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Book Review: ‘It’s Not Only Rock ‘n Roll: Iconic Musicians Reveal the Source of Their Creativity’ by Jenny Boyd

For many of us who grew up in the 60s, Jenny Boyd and her sister Patti, who married George Harrison, were the epitome of Swinging London. Now Boyd is all grown up and a Ph.D. and she has written It's Not Only Rock 'n Roll, a book that looks at the nature of creativity, where it comes from and how it is nourished.  The book contains quotes from many musicians from rock, blues, soul, jazz, and country music, mostly gathered between 1993 and 2001. Many of these musicians have passed on in the years since they were interviewed, and some are…

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Summary : Boyd provides a serious and scholarly treatise on the nature of creativy, with quotes from 75 musicians from many areas of popular music.

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For many of us who grew up in the 60s, Jenny Boyd and her sister Patti, who married George Harrison, were the epitome of Swinging London. Now Boyd is all grown up and a Ph.D. and she has written It’s Not Only Rock ‘n Roll, a book that looks at the nature of creativity, where it comes from and how it is nourished.  The book contains quotes from many musicians from rock, blues, soul, jazz, and country music, mostly gathered between 1993 and 2001. Many of these musicians have passed on in the years since they were interviewed, and some are still with us but have faded from the public eye. Altogether, there are over 75 artists included in the book, and therein lies my problem.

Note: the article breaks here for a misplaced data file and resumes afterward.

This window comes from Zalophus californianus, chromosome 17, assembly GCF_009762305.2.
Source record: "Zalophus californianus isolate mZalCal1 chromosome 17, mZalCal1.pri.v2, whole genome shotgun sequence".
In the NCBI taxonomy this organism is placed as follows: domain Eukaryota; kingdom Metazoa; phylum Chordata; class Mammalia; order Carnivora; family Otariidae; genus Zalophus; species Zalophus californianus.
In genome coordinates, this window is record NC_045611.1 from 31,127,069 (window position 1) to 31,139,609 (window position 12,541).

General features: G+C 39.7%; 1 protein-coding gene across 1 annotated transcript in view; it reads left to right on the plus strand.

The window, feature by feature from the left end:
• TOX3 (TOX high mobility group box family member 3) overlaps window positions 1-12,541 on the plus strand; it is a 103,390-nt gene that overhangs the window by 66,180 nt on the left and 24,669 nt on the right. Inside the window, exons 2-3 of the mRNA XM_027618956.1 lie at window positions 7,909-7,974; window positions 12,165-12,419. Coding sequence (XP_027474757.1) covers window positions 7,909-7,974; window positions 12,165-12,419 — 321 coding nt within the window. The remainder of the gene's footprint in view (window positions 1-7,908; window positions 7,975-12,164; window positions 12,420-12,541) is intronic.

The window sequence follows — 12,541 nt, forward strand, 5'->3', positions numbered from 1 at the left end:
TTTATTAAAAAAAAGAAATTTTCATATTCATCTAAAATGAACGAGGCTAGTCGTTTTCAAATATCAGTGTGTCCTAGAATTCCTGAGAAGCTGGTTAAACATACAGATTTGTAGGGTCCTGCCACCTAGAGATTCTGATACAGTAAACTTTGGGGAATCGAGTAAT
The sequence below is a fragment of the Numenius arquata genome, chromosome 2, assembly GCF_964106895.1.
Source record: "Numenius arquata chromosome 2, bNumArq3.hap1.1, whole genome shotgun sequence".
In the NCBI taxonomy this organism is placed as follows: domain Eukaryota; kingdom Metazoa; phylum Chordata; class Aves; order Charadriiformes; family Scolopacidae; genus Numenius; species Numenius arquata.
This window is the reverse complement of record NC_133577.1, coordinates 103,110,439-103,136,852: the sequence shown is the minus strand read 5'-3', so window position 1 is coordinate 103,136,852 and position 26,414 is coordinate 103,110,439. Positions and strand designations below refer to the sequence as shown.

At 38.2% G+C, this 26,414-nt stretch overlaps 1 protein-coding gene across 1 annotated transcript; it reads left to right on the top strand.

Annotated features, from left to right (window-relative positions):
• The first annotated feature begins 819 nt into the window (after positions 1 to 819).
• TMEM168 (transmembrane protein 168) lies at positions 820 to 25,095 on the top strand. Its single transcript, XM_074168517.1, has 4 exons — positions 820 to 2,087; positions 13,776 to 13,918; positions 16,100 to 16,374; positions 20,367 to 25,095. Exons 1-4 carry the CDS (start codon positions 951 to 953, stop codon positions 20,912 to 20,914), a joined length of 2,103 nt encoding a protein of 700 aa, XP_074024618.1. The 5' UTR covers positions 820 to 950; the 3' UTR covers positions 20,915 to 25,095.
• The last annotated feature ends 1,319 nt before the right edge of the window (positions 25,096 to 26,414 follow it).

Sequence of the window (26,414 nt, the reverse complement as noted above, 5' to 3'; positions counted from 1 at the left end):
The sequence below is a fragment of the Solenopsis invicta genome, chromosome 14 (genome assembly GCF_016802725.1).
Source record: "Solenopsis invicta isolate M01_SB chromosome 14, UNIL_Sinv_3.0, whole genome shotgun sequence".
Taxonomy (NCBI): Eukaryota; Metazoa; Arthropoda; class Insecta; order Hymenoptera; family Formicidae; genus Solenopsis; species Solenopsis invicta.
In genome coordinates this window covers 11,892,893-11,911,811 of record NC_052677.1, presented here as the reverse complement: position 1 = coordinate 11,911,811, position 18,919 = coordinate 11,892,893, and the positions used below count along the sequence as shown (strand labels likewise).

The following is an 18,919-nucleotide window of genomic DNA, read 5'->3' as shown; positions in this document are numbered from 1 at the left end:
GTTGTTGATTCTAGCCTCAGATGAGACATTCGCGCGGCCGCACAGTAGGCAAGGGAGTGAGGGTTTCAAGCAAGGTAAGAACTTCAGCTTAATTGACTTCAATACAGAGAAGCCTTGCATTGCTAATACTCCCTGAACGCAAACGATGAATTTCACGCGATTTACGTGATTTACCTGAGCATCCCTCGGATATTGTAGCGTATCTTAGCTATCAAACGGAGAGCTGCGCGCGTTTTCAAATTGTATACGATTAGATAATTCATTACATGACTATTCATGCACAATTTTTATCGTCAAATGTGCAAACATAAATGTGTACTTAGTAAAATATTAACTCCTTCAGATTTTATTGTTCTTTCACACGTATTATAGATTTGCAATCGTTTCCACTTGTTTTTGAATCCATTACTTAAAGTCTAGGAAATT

jennyboyd

While it is interesting and takes a different look at popular music by examining  the nature of creativity and how it affects each musician, the use of so many artists sometimes makes the information quite repetitive. How many musicians do you need to say basically the same thing?

The most interesting quotes in the book, to me, were those from George Harrison, Eric Clapton, Keith Richards, Bonnie Rait, Graham Nash, and David Crosby. The other musicians sometimes had interesting insights and could have been used more sparingly.

As a person who has studied historiography and sociology, I also was concerned by the lack of more recent material.  It is reasonable to assume that every one of the still living musicians has had life changes in the last decade or more, so that the things they said in the ’90s and early 2000s may not still be relevant, especially concerning drugs and alcohol. Also, this is a very serious book. Do not expect to encounter much humor. It is all very scholarly and it is obvious that it was based on Boyd’s dissertation.

Nevertheless, the book is certainly intriguing and provides a great deal of insight into the creative process among musicians, many of whom have very similar “peak experiences”  and inspirational moments. It may cause us all to think of our own creativity, realized or potential, and examine our own experiences. It is most recommended for those who already have an interest in psychology as well as popular music.

 

 

 

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About Rhetta Akamatsu

I am an author of non-fiction books and an online journalist. My books include Haunted Marietta, The Irish Slaves, T'ain't Nobody's Business If I Do: Blues Women Past and Present, and Sex Sells: Women in Photography and Film.
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